Figure 3.a shows that the interface resistance (Ri), for the standard electrolyte, increases at 10% DoD (Depth of Discharge) then decreases with increase of the DoD till for fully delithiated LiFePO4 it reaches 40 Ω. The highest value of Ri was 100 Ω, found at 10% DoD, when 10% of the lithium is removed from the LiFePO4 structure. The cells having an ionic liquid as the electrolyte show that Ri increases at both low and high %DoD, contrary to the cell with standard electrolyte. After delithiation of LiFePO4 up to 10%, the Ri increases from 150 Ω to 165 Ω, and then stays stable at around 150 Ω when more LiFePO4 is transformed to FePO4. When LiFePO4 is completely transformed to the FePO4, phase Ri decreased to lower values to finally reach 105 Ω. Since the high viscosity of the IL causes a problem of cathode wettability, compared to the conventional electrolyte, higher Ri is obtained with cells having IL as the electrolyte. Contrary to the conventional electrolyte, the average Ri behavior is maintained constant until 90% DoD after which an increase in Ri occurs. When all the iron phosphate material is delithiated and the monophase FePO4 is the dominant phase, the Ri decreases to a level lower than the Ri of the fully lithiated monophase LiFePO4 (0% DoD).
In the diffusion resistance part (Rd; Fig. 3b), Rd is higher in the conventional electrolyte than with the IL cell. Both electrolytes show a similar behavior; a decrease of Rd when the diphase LiFePO4–FePO4 coexists. Higher Rd was obtained with both monophase states of iron phosphate; LiFePO4 at 0% DoD and FePO4 at 100%DoD.
2. Ionic liquid with polymer additive
The effect of polymer addition to the IL was analyzed by in situ impedance spectroscopy. Figure 4 shows the charge– discharge of the first cycle and the associated impedance spectra at different states of charge of the Li/FePO4 cells at (a) IL (Py13(FSI)-LiFSI), (b) IL+1% polymer and (c) IL+
5% polymer; the first-coulombic efficiency was found to be 97%, 100%, 99%, respectively, with these cell configurations. The reversible capacity was close to159 mAh/g for all cells which is comparable to a cell with a standard electrolyte.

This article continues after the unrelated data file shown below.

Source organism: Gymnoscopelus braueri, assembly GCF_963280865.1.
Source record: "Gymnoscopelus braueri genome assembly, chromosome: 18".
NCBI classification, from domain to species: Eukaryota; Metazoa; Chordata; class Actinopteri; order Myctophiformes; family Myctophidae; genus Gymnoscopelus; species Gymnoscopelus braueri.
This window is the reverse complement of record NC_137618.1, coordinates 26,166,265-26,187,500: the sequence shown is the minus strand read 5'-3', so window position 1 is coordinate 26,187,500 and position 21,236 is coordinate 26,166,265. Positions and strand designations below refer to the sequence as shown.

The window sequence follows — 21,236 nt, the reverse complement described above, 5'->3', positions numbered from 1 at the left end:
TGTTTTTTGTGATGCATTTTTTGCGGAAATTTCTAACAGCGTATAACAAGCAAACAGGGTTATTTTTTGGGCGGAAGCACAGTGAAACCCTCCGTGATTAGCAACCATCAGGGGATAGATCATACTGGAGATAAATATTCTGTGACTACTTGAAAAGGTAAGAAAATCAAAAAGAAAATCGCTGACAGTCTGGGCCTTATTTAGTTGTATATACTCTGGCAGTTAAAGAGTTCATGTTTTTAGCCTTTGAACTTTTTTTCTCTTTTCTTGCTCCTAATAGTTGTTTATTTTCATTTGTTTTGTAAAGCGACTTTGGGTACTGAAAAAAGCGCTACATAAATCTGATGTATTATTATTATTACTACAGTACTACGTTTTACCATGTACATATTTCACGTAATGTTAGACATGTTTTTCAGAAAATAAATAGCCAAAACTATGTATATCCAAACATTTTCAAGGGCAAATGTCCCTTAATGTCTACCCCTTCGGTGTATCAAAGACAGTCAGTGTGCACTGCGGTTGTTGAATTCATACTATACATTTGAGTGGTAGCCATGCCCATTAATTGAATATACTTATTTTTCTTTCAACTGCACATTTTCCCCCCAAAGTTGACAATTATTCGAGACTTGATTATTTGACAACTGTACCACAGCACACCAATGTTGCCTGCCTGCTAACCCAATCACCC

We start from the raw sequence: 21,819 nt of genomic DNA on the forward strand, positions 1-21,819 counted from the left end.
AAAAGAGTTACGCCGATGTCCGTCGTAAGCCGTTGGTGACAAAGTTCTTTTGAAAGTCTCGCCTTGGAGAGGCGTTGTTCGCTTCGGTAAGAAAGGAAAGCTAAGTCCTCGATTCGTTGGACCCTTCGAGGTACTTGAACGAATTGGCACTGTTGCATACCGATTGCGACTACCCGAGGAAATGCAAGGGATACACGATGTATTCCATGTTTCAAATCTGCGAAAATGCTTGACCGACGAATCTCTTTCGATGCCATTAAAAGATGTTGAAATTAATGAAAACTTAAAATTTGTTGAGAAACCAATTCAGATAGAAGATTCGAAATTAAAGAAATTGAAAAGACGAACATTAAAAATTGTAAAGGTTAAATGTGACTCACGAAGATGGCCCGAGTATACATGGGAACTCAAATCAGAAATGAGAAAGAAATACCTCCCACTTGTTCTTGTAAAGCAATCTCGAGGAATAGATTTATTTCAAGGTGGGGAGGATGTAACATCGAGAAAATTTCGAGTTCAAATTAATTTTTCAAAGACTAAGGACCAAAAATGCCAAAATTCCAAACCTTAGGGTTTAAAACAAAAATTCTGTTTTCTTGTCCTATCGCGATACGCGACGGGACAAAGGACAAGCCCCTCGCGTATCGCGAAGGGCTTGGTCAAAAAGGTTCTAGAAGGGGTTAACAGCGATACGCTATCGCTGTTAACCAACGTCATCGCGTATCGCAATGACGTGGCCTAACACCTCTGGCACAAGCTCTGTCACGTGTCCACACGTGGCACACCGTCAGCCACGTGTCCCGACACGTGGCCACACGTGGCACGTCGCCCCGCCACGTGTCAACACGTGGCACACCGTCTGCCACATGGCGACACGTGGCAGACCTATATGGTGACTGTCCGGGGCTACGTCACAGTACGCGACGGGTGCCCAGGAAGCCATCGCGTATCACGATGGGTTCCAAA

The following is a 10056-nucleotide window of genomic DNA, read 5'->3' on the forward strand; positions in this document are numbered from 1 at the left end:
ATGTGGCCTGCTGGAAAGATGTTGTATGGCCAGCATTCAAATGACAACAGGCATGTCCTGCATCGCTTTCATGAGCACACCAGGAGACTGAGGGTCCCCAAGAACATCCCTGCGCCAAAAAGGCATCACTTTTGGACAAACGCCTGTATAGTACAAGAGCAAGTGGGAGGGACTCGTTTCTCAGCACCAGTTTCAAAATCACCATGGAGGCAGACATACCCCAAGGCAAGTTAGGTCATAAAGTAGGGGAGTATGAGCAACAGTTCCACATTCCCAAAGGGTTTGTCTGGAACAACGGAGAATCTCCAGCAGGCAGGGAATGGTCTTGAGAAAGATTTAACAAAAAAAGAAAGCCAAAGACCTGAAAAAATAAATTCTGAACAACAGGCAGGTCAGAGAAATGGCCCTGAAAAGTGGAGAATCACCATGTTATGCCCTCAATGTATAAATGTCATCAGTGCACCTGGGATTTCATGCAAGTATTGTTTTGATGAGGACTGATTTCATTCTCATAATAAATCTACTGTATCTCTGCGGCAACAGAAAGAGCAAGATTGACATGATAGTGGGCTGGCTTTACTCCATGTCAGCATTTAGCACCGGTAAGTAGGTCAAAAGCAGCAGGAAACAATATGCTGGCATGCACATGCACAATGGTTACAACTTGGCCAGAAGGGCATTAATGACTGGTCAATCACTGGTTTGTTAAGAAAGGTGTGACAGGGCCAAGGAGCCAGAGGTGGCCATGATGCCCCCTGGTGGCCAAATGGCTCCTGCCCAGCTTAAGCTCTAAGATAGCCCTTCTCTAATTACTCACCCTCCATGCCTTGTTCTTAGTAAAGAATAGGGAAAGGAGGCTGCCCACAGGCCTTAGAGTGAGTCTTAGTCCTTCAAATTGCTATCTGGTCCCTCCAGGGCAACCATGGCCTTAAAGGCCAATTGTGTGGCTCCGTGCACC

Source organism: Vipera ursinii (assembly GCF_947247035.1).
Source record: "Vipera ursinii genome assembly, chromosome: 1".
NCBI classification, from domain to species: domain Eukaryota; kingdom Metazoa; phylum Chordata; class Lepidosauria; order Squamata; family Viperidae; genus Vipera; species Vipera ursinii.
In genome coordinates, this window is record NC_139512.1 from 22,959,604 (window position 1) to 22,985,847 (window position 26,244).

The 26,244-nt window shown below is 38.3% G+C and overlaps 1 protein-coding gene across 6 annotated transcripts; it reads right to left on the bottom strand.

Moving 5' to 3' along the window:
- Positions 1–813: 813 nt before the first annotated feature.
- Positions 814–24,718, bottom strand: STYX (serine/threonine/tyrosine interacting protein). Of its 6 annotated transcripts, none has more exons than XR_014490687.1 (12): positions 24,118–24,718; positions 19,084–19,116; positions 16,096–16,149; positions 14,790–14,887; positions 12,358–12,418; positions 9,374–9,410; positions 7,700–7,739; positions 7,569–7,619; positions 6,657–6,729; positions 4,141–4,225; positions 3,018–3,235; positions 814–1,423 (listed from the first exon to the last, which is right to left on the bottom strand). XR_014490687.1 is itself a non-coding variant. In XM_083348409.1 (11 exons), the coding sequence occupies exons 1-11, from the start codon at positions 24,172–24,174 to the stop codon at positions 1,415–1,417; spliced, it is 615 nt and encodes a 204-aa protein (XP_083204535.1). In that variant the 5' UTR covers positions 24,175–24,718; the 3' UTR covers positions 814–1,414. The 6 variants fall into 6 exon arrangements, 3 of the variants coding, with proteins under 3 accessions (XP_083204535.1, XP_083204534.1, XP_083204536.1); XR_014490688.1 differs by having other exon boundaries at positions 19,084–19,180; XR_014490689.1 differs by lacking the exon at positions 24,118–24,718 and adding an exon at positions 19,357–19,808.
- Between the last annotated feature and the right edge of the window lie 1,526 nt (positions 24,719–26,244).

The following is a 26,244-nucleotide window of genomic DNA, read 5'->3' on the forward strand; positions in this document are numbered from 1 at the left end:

Fig. 4 Charge–discharge of the first cycle and impedance spectra of Li/LiFePO4 cells with Py13(FSI)–0.7 M LiFSI; a 0%
polymer, b 1% polymer c 5%
Figure 5a, shows the interface resistance Ri with IL cells, as well as for those to which 1% or 5% by weight of polymer is added. The Ri is increased when 5% polymer is added to the IL cell. However, when only 1% of polymer is added, Ri is lower than in the cell with IL alone at different level of %DoD. The average Ri values are maintained constant during the LiFePO4–FePO4 transformation with a higher Ri value at 90% DoD followed by lower Ri at monophase FePO4. This behavior of the Ri variation is still present, independently of polymer addition. Therefore, from these results, we can assume that the addition of small amount of polymer (1%) improves the interface of the cathode in the cells with IL. This small amount of polymer can play an important role in making a stable solid electrolyte interphase layer (SEI), better than when the IL alone is used. The addition of more polymer in the IL cell (5%) shows a contrary effect with an increase of the interface resistance even higher than that for the IL without additive. We may infer that, the addition of 1% polymer stabilizes the SEI, and then reduces the interface resistance by forming a thin passivation film. Higher polymer content in the IL forms a thicker resistive layer which can lead to the increase in the Ri. The polymer would be expected to form a stable thin layer on both anode and cathode which is permeable to Li+ ions. In the half cells, the polymer would passivate the lithium metal and decrease its reactivity, and reduce surface energy.
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